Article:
“Even though I was still hitting great I had lost the feel for the ball,” Kalinin said.
After long discussions with his father they decided that Alexey would move to Spain to live and train at the Sergio Bruguera Tennis Academy. Kalinin got to hit with Bruguera, who was a two-time French Open champion and eventually was taught by Fernando Luna, who was once ranked 33rd in the world.
“Luna was a fantastic pro,” Kalinin said. “He worked heavily on my hitting heavy topspin on both my forehand and backhand ground strokes. We also worked on hitting the ball with great height over the net and developing great touch at the net and on my drop shots.”
Once Kalinin’s game started to improve by leaps and bounds he started playing tournaments almost every weekend. During the week his every day schedule was a grueling one. From 9-11 a.m. he would play tennis, from 11-12:30 he would work on fitness, then break for lunch. After lunch he would play more tennis for an hour and a half; then conclude with another hour of fitness.
Kalinin was loving the competition in Barcelona because of so many outstanding juniors. He reached the quarterfinals and semifinals of quite a few tournaments and the finals of two others. Since all of his matches were on clay courts he had developed a great feel for the ball and was very consistent. His outstanding play helped him attain a ranking of 770 in the International Federation Rankings.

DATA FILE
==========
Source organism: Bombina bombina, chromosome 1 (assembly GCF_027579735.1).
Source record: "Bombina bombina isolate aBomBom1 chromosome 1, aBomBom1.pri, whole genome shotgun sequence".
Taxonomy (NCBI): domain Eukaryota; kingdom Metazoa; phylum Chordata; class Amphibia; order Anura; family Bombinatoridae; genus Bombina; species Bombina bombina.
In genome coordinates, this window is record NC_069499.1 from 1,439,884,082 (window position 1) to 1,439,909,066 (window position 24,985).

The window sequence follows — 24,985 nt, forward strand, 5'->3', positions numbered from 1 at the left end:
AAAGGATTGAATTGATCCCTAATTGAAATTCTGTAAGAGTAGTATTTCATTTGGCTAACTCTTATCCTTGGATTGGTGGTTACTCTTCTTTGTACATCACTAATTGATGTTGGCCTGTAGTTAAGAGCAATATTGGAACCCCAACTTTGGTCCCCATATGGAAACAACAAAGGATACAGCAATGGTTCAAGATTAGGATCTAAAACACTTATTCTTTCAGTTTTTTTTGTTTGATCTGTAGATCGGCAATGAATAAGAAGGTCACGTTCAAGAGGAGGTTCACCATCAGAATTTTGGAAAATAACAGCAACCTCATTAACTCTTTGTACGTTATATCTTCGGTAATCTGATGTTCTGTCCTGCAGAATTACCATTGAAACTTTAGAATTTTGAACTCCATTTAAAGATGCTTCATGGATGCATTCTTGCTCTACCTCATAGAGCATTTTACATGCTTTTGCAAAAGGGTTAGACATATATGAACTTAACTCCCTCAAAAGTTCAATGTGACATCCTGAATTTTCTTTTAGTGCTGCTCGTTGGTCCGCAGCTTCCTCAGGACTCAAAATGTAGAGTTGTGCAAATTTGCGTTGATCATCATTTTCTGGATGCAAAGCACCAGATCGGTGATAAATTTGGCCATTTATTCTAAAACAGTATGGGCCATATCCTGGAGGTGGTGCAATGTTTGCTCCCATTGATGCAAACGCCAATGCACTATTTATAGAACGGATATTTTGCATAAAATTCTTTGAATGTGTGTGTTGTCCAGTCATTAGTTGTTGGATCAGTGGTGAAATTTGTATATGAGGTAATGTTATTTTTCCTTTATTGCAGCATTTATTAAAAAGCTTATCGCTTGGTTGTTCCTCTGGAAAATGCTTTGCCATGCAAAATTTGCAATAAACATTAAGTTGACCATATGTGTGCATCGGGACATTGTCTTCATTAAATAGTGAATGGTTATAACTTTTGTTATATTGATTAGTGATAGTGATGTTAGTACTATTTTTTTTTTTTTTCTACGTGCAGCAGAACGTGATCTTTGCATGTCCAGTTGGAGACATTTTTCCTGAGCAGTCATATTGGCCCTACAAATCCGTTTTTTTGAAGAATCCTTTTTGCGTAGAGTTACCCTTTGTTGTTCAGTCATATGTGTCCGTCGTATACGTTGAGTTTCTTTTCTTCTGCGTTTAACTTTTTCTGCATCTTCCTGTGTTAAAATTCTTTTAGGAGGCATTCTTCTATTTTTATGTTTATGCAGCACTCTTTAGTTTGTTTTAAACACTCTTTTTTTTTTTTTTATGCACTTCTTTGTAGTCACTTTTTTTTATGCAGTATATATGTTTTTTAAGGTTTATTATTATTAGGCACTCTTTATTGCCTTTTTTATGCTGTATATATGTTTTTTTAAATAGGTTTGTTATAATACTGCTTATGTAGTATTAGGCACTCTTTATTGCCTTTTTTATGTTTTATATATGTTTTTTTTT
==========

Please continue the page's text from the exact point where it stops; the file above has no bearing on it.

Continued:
After moving back home he played many local tournaments and did extremely well. Upon graduating from high school he sent emails and videos to a few schools, including Mercer University and UB.
Nick Ziezuila, the assistant men’s tennis coach at UB, contacted Kalinin and told him that they were very interested in offering him a scholarship to play for UB. Shortly after, Sharif Zaher, the UB head coach, contacted Kalinin and said that he would definitely be getting a scholarship.
“Zaher was a great coach,” Kalinin said. “He worked with me on my game and was outstanding on instilling the psychological part of the game in me.”
After Zaher left for another coaching position, Lee Nickell became the new coach. “Coach Nickell’s approach to the game was a little different than Zaher’s,” Kalinin said. “He worked with us as a team. Everyone was accountable to each other. He is a great motivator and made everyone more competitive and aggressive on the court.” Kalinin played third singles as a freshman and third to sixth singles from his sophomore to senior years.
He is now a pre-med student at UB and is a teaching pro at Miller Tennis Center.
“We have a great junior program at the club and teaching tennis provides me with a chance to relax when I am not studying,” Kalinin said.
Hove to be inducted
Vusa Hove will be inducted into the Muny Tennis Hall of Fame as part of the Buffalo Tennis Hall of Fame dinner on Jan. 5 at the Transit Valley Golf Club. Hove’s induction is based on his phenomenal success in the Men’s Open division for the past four years, in which he has gone undefeated without dropping a set.